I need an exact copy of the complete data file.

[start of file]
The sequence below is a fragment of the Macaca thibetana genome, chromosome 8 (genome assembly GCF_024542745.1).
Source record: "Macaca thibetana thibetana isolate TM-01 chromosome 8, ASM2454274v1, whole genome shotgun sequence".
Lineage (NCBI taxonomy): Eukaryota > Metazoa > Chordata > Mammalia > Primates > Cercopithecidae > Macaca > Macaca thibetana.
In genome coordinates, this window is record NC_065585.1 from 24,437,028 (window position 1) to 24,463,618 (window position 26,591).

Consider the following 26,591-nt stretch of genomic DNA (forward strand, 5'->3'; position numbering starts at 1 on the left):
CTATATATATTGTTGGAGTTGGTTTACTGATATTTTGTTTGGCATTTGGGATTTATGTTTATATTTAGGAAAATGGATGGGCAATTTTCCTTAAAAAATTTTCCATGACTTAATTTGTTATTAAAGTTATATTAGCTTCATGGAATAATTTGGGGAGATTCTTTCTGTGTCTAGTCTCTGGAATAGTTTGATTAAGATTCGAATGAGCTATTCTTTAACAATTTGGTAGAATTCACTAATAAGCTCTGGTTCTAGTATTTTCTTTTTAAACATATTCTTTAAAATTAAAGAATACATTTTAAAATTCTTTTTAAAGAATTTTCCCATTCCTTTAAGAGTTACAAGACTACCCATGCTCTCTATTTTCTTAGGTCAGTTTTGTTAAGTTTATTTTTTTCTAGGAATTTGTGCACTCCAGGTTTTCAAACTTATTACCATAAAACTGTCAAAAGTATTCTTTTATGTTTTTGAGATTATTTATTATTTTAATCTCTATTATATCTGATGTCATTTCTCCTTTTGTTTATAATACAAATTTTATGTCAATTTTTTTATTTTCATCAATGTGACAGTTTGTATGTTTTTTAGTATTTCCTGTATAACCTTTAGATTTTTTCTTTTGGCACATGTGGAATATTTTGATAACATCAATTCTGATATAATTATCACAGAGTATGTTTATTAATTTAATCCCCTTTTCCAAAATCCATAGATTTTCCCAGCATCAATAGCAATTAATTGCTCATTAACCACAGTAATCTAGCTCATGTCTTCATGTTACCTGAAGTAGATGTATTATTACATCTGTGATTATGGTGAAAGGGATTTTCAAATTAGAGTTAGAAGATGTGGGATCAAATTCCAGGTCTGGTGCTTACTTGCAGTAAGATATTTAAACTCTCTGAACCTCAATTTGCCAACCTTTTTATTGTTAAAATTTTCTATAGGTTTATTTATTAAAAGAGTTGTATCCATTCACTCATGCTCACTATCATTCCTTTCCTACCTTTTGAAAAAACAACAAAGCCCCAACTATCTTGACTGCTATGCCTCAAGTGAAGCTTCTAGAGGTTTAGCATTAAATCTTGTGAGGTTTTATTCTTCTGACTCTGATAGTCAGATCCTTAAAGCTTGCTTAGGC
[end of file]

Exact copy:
The sequence below is a fragment of the Macaca thibetana genome, chromosome 8 (genome assembly GCF_024542745.1).
Source record: "Macaca thibetana thibetana isolate TM-01 chromosome 8, ASM2454274v1, whole genome shotgun sequence".
Lineage (NCBI taxonomy): Eukaryota > Metazoa > Chordata > Mammalia > Primates > Cercopithecidae > Macaca > Macaca thibetana.
In genome coordinates, this window is record NC_065585.1 from 24,437,028 (window position 1) to 24,463,618 (window position 26,591).

Consider the following 26,591-nt stretch of genomic DNA (forward strand, 5'->3'; position numbering starts at 1 on the left):
CTATATATATTGTTGGAGTTGGTTTACTGATATTTTGTTTGGCATTTGGGATTTATGTTTATATTTAGGAAAATGGATGGGCAATTTTCCTTAAAAAATTTTCCATGACTTAATTTGTTATTAAAGTTATATTAGCTTCATGGAATAATTTGGGGAGATTCTTTCTGTGTCTAGTCTCTGGAATAGTTTGATTAAGATTCGAATGAGCTATTCTTTAACAATTTGGTAGAATTCACTAATAAGCTCTGGTTCTAGTATTTTCTTTTTAAACATATTCTTTAAAATTAAAGAATACATTTTAAAATTCTTTTTAAAGAATTTTCCCATTCCTTTAAGAGTTACAAGACTACCCATGCTCTCTATTTTCTTAGGTCAGTTTTGTTAAGTTTATTTTTTTCTAGGAATTTGTGCACTCCAGGTTTTCAAACTTATTACCATAAAACTGTCAAAAGTATTCTTTTATGTTTTTGAGATTATTTATTATTTTAATCTCTATTATATCTGATGTCATTTCTCCTTTTGTTTATAATACAAATTTTATGTCAATTTTTTTATTTTCATCAATGTGACAGTTTGTATGTTTTTTAGTATTTCCTGTATAACCTTTAGATTTTTTCTTTTGGCACATGTGGAATATTTTGATAACATCAATTCTGATATAATTATCACAGAGTATGTTTATTAATTTAATCCCCTTTTCCAAAATCCATAGATTTTCCCAGCATCAATAGCAATTAATTGCTCATTAACCACAGTAATCTAGCTCATGTCTTCATGTTACCTGAAGTAGATGTATTATTACATCTGTGATTATGGTGAAAGGGATTTTCAAATTAGAGTTAGAAGATGTGGGATCAAATTCCAGGTCTGGTGCTTACTTGCAGTAAGATATTTAAACTCTCTGAACCTCAATTTGCCAACCTTTTTATTGTTAAAATTTTCTATAGGTTTATTTATTAAAAGAGTTGTATCCATTCACTCATGCTCACTATCATTCCTTTCCTACCTTTTGAAAAAACAACAAAGCCCCAACTATCTTGACTGCTATGCCTCAAGTGAAGCTTCTAGAGGTTTAGCATTAAATCTTGTGAGGTTTTATTCTTCTGACTCTGATAGTCAGATCCTTAAAGCTTGCTTAGGC